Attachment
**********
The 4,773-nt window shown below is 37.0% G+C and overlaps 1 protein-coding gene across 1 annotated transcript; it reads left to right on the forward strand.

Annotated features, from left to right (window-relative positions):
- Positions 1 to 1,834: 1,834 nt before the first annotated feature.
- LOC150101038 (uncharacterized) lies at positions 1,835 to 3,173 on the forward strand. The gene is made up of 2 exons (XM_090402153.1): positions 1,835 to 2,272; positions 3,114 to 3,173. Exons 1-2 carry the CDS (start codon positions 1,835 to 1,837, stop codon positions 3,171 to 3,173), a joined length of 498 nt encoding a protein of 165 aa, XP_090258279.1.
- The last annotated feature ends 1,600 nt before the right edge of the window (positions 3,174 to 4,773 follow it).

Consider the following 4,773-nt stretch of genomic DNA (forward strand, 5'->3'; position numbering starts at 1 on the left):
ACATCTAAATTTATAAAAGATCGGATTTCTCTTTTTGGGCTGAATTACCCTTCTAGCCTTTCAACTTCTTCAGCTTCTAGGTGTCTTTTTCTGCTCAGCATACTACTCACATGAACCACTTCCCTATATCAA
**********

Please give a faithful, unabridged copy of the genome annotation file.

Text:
The 4,773-nt window shown below is 37.0% G+C and overlaps 1 protein-coding gene across 1 annotated transcript; it reads left to right on the forward strand.

Annotated features, from left to right (window-relative positions):
- Positions 1 to 1,834: 1,834 nt before the first annotated feature.
- LOC150101038 (uncharacterized) lies at positions 1,835 to 3,173 on the forward strand. The gene is made up of 2 exons (XM_090402153.1): positions 1,835 to 2,272; positions 3,114 to 3,173. Exons 1-2 carry the CDS (start codon positions 1,835 to 1,837, stop codon positions 3,171 to 3,173), a joined length of 498 nt encoding a protein of 165 aa, XP_090258279.1.
- The last annotated feature ends 1,600 nt before the right edge of the window (positions 3,174 to 4,773 follow it).

Consider the following 4,773-nt stretch of genomic DNA (forward strand, 5'->3'; position numbering starts at 1 on the left):
ACATCTAAATTTATAAAAGATCGGATTTCTCTTTTTGGGCTGAATTACCCTTCTAGCCTTTCAACTTCTTCAGCTTCTAGGTGTCTTTTTCTGCTCAGCATACTACTCACATGAACCACTTCCCTATATCAA